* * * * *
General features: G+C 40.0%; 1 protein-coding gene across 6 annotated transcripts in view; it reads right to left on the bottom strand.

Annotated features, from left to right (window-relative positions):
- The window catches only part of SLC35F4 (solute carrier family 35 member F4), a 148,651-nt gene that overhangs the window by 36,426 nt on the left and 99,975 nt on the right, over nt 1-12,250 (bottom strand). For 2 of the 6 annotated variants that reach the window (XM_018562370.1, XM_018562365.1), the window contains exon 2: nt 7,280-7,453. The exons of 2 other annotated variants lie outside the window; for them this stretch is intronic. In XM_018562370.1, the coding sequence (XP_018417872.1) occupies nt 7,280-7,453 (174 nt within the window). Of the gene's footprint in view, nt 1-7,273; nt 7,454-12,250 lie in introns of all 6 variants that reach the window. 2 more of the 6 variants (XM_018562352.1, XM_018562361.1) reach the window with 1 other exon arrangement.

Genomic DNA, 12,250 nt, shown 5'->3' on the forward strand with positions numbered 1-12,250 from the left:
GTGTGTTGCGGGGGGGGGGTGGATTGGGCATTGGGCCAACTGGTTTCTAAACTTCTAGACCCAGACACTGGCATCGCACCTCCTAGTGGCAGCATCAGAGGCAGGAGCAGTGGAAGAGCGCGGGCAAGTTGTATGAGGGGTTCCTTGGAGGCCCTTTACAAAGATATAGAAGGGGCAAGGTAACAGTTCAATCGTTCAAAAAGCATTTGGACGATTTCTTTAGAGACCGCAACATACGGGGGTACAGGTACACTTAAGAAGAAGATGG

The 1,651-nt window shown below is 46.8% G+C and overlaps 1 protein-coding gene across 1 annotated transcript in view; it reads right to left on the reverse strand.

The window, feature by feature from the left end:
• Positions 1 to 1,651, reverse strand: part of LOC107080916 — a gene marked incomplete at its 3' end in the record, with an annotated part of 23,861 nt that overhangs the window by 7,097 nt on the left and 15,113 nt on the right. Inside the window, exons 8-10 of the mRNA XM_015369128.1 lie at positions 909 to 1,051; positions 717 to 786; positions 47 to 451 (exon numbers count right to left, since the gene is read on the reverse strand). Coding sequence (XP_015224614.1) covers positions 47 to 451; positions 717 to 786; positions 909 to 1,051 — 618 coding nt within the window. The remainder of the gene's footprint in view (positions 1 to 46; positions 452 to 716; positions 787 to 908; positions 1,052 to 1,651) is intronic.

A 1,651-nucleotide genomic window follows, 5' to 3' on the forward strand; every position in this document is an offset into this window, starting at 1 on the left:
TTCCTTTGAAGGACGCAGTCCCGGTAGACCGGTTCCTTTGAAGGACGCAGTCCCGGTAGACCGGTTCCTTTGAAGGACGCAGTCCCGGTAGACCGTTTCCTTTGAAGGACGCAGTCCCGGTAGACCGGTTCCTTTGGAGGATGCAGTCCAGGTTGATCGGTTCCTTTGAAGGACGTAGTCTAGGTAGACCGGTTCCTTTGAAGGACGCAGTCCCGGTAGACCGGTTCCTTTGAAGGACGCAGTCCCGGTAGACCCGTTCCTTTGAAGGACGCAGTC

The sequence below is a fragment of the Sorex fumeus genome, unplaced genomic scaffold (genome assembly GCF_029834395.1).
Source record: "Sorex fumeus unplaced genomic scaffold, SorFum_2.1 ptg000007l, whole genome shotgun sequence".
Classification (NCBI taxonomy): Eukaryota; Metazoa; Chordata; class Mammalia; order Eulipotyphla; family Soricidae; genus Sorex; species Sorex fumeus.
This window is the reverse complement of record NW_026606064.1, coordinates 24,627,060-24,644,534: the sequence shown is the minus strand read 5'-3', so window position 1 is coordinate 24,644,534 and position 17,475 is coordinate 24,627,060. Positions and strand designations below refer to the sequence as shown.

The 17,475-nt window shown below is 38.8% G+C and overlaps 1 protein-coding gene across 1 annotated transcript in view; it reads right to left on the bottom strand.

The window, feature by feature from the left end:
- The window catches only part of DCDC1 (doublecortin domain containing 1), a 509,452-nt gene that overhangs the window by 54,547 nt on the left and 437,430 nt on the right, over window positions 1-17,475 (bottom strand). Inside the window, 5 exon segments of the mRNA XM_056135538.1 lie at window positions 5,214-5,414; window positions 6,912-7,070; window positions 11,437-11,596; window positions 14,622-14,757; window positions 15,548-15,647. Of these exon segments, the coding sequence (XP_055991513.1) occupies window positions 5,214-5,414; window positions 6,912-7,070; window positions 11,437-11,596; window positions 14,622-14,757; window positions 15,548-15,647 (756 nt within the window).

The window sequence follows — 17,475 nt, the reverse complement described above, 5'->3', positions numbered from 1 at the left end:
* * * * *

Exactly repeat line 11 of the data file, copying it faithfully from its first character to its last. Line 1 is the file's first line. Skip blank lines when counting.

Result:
The sequence below is a fragment of the Sorex fumeus genome, unplaced genomic scaffold (genome assembly GCF_029834395.1).